No, this is not the end of the world. But COVID-19 certainly is an apocalypse — an “unveiling” — as the word is understood in the Book of Revelation.
The prophet John, quarantined on the island of Patmos, received a vision that unveiled both the misrule of Rome and the sovereignty of God. Readers could see “divine” emperors as beastly and God as firmly in control. May the Spirit open our eyes to see so clearly today.
The Lamb opens the seventh seal in Revelation 8, signaling that another round of plagues is about to culminate. At that moment there is silence in heaven for half an hour as the heavenly court pauses. Then an angel offers incense along with prayers of the saints — prayers of ordinary people like you and me.
We should not assume that God inflicts plagues or that COVID-19 somehow is divine punishment. The initial plagues of Revelation — empire-building, violence, war, famine (6:1-9) — have human actions as their genesis. Human arrogance and disobedience destabilized the planet, making it vulnerable to further disaster.
Parallels in our time might be the way climate change or massive migration, with all their ripple effects, seem to be the result of human misjudgment and malfeasance.
Without concluding that God inflicts plagues, we can say that God allows them. Calamities in Revelation happen only as the Lamb opens seals, as angels blow trumpets or as angels empty libation bowls. All this happens in the presence of God.
The appropriate response of humans to plagues is to turn to God. Moses hoped that plagues upon Egypt would soften Pharaoh’s heart — but they did not. John cannot fathom why global suffering does not turn humanity to God — but it does not (9:20-21; 16:9, 11).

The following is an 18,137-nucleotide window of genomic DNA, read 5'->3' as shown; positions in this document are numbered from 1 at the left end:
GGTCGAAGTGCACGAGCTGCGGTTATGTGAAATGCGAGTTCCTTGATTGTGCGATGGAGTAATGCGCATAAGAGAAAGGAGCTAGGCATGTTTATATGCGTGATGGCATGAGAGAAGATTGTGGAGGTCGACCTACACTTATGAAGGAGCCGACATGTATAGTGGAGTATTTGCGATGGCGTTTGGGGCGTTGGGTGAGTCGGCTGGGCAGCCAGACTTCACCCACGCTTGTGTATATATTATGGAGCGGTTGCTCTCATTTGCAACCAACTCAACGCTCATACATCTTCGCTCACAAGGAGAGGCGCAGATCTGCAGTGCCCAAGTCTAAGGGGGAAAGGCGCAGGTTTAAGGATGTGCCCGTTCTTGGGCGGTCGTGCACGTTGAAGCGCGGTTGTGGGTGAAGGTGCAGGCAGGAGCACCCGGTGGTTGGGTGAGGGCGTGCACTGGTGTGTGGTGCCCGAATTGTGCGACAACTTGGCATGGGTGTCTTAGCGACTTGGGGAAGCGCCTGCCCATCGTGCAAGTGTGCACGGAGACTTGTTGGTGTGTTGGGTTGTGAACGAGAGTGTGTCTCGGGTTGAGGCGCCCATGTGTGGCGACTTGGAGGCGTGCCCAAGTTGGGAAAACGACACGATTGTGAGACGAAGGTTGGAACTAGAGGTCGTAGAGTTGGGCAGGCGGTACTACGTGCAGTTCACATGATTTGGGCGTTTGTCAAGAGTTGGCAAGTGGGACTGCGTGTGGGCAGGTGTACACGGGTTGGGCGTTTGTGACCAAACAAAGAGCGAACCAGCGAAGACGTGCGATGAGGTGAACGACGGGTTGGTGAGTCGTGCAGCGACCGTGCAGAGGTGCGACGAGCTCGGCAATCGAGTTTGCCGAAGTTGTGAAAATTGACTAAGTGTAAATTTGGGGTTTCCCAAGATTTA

Much as Revelation revealed the corruption of Rome, COVID-19 reveals realities in our time. It will become evident which political or religious leaders faced danger and acted in timely and wise ways to protect their people.
We will know which leaders tried to bluster their way through disaster and which humbly sought counsel. It will be revealed which commercial and journalistic entities served a vulnerable population and which exploited those in need.
The pandemic also will reveal the kindness and courage of millions. It will unveil the ability of whole societies to discipline social interaction to protect each other. Coping with the virus will inspire churches, mosques and synagogues to fellowship and worship through cyberspace. Scientific research will uncover new treatments for viral illness. We will learn the strength of our own faith.
At this crisis moment, there is silence in heaven as God and the Lamb await our prayers. The Creator of the universe is attentive, and we are not alone. Even if we are convening on Zoom, faith communities now become outposts of the new Jerusalem, where God is present to strengthen, heal and make all things new. Come, Lord Jesus!
J. Nelson Kraybill is president of Mennonite World Conference and president emeritus of Anabaptist Mennonite Biblical Seminary. See more writing and information about his upcoming tours to Israel-Palestine at peace-pilgrim.com.